A slow parade of old west enthusiasts,
camp song and hymn, came in along the winding
way where rural declined to suburban, slow
riders and wagoners passing a cow staked
to graze, some penned cattle looking vacantly
up—not in vacant lots the ancient icons
of wealth they had been in odes, prayers and epics,
in sacrifices and customs of bride-price
or dowry. (It’s good people no longer make
blood sacrifices, at gas stations and stores,
for example, and in the crunching gravel
parking lots of small churches—oh but we do.)
“The evening forgives the alleyway,” Reginald Gibbons writes in his tenth book of poems—but such startling simplicities are overwhelmed in us by the everyday and the epochal. Across the great range of Gibbons’s emblematic, vividly presented scenes, his language looks hard at and into experience and feeling. Words themselves have ideas, and have eyes—inwardly looking down through their own meanings, as the poet considers a lake in the Canadian north, a Chicago neighborhood, a horse caravan in Texas, a church choir, a bookshelf, or an archeological dig on the steppes near the Volga River. The last lake is the place of both awe and elegy.
About the Author
Read an Excerpt
By Reginald Gibbons
The University of Chicago PressCopyright © 2016 The University of Chicago
All rights reserved.
A Neighborhood in Chicago
from a line of Gwendolyn Brooks
In its last halogen hours,
the evening forgives the alley-
ways ... wherein,
Every June morning, again,
here are new leaves, viridian.
They'll come to,
Tremble toward the brightening.
Instruments without musicians,
they will play
A silence, soothing last night's
bruised pianos and exhausted
horns. For your
instruction, each meager leaf,
shaped like, more intricate than, a
accompanies rats and moths
into the dawn, and a cougar,
wounded eye, a torn paw: in
halogen night, no escape — but
there's luck, grace.
after Walt Whitman
A last formality is
running late, as a life can't,
this hot day. The final
ethereal glow of
the sun seems to come up from
underfoot in this parkland
of polysyllabic death.
These deep graves, two this time,
neatly cut into the earth,
await the arrivals,
and two adjacent heaps of
damp fertile glebe are half
blanketed by reticent
dark tarpaulins. After
the full moon's first moments of
fact and risen largesse, it
has contracted as our
heaven has passed it by and now
it floats above the crowns
of the inky trees and
well beyond bare roofs. It has
always been an entity
born dead — not a phantom, as
must be this son, a muddy
part of whom soared from cratered
waste lands far away before
landing here, and also
this veteran father,
whose heart staggered into
an ER and failed after
he heard what circumstance
had done to his one boy.
No horses — hearses, the first
two cars. A corps of six men —
they bear the heavy coffined
corpse of the father toward his
very small opening in
the planet; and six more
envoys of duty, with
slow-step the light son, an
imperfect cadaver with
handles, to his own last place.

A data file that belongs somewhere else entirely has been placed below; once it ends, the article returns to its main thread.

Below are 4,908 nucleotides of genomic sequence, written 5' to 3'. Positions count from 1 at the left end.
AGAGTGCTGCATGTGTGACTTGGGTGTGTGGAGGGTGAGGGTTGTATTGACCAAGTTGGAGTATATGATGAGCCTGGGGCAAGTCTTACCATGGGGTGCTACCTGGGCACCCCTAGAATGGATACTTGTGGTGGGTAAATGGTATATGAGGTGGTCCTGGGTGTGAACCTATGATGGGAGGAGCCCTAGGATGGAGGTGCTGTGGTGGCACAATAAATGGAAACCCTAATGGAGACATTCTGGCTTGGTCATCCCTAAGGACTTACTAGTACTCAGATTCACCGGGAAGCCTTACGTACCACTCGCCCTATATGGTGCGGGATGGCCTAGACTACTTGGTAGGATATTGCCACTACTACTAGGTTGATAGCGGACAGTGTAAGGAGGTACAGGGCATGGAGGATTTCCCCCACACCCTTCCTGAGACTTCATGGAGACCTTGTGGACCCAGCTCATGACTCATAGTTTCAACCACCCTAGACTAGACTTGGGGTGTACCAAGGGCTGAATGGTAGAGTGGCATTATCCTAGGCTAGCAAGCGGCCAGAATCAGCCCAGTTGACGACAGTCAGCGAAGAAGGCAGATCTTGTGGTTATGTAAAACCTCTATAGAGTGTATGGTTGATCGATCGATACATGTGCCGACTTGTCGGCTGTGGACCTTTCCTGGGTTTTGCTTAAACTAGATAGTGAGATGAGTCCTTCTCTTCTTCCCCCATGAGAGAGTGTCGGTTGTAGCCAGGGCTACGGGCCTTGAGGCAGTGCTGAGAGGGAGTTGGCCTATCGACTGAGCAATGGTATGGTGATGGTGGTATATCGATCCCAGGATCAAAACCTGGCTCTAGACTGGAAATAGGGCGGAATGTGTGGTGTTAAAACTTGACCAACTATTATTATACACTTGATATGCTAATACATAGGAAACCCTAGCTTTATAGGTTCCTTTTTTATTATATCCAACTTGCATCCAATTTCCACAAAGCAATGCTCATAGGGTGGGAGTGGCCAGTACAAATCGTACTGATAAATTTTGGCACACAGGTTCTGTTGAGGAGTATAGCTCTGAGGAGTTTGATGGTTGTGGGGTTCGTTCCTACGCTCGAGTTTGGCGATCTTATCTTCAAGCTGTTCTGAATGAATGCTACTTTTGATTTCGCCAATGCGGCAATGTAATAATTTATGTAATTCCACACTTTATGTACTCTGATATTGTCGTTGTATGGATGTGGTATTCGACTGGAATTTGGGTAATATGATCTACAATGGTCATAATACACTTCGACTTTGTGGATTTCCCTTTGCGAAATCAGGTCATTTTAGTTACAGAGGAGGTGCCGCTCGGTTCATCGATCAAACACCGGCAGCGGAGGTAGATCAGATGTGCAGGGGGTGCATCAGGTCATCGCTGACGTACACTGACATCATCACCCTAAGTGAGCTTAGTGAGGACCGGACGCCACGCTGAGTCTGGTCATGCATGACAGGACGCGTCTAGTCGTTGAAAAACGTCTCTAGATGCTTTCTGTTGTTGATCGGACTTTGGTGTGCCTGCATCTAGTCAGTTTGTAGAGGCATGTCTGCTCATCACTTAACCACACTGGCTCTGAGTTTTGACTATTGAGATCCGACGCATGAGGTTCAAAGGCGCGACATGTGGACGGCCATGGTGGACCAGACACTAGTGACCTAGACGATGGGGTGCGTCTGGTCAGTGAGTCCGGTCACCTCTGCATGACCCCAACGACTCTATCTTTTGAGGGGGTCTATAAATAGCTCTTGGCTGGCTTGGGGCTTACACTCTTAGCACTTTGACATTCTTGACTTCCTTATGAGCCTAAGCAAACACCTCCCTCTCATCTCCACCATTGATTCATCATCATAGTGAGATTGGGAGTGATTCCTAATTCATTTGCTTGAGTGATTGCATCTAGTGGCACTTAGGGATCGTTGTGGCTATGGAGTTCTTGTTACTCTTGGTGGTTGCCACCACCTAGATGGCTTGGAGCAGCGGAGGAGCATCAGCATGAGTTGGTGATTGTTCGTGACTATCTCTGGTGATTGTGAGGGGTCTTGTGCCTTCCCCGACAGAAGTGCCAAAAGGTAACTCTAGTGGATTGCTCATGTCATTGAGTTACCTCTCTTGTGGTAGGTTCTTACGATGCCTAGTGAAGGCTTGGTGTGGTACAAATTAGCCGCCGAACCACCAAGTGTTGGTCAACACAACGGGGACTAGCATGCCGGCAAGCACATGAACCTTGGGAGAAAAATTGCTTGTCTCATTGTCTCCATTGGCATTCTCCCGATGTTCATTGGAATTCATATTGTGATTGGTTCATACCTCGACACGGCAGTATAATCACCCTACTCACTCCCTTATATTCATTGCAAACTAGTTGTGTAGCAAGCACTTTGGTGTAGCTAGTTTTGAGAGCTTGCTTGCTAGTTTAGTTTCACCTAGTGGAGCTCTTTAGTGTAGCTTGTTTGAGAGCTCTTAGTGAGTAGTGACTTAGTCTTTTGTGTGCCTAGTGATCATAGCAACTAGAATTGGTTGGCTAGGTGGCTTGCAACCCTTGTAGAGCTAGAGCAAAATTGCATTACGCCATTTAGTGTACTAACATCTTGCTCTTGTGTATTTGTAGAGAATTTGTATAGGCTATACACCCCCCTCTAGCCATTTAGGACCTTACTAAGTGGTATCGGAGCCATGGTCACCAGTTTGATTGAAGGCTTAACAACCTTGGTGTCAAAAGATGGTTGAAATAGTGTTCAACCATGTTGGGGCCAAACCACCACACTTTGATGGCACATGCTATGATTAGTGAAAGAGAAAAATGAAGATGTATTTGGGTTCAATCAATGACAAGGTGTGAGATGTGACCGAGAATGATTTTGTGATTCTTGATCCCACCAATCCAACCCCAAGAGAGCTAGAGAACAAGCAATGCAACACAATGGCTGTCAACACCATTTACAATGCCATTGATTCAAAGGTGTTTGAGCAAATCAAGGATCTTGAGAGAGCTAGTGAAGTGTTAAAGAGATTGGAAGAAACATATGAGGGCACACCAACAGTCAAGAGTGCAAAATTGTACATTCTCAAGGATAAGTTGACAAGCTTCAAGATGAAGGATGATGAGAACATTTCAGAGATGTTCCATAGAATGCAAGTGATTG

White gloves lift up the draped
famed cloth, super-striped and
starry, from the younger
casket, fold it just so —
hands with hands over hands
in ritual honor,
a ceremony neither
of mystical creed nor
of doubter's midnights — then
they advance it to the one
who remains. She's looking
away from her burials,
down at the blades of moon grass.
She feels no great gut blows
from startled convulsive
big drums that shake the spirits
of mourners, nor any
whirring of equally
perilous small drums that
might reduce the silence.
The son is submitted as
lifeless organism to
dirt; the father's remains
descend into his pit
alongside, likewise on
tightly held ropes men slowly
let slip. (In foremost ranks of
a final unbecoming
these two fell alike.) The
ropes snake back up into
what's left of natural light —
remainder of the ancient
calculus of day and night.
From a boom box ten paces
away, the familiar
bugled notes say that the
journey of these remains
is done. Even if no grief
shadows the bugler, bugles
do sound it, word it — that
of slow notes.
overtime, respectful, yet
much too near, a stranger
waits to start up a backhoe.
On such occasions, after
courage of soldiers or
folly of command or cold
wrong purposes among
patriarchs, lords, kings, and freed
madness in red valleys,
mountains, cities, villages,
in schools, shrines, sheds, beds, mud-brick
hearts, we have offered up our
mortally wounded, un-
We look down or away
and notice the impassive
grass under our bloody weight.
The lovely Director who
led us with her feathered hands
as she mouthed
the words we choir singers sang
to her and the families in
the pews — the
Director: a forbidding
figure, but forbidden, too,
as she worshipped (and what she
aroused even in our own
hymnals was —
while bringing in the sheaves — damned
like drinking, chastised from the
(Caesar's coin is still struck with
a dull clang: a new ruler's
and preachers too need payment.
Some say wealth can prove the Word.)
bowls, wood, like dull shuttles down
slow pews wove the worshippers
as the choir hushed for three whole
verses and our organist,
an angel, played her own ex-
on our self-
punishing themes. And with her
arms held up, the Director,
eyes big, brows
raised — she too, under Sunday
clothes, in her worshipful and
as far as
I could see voluptuous
Christian body — she had some
gifted innocence in her
physical being, nothing
Paul said, and yet "Listen to
me!": commandments and righteous
bringing in those sheaves, condemned
all that was against holy
the holy Judge. Body was
anathematized in the
worship. "Just as I am," just
as I will be, I hear shrill
the plaintive congregation,
where, joined by no one, I don't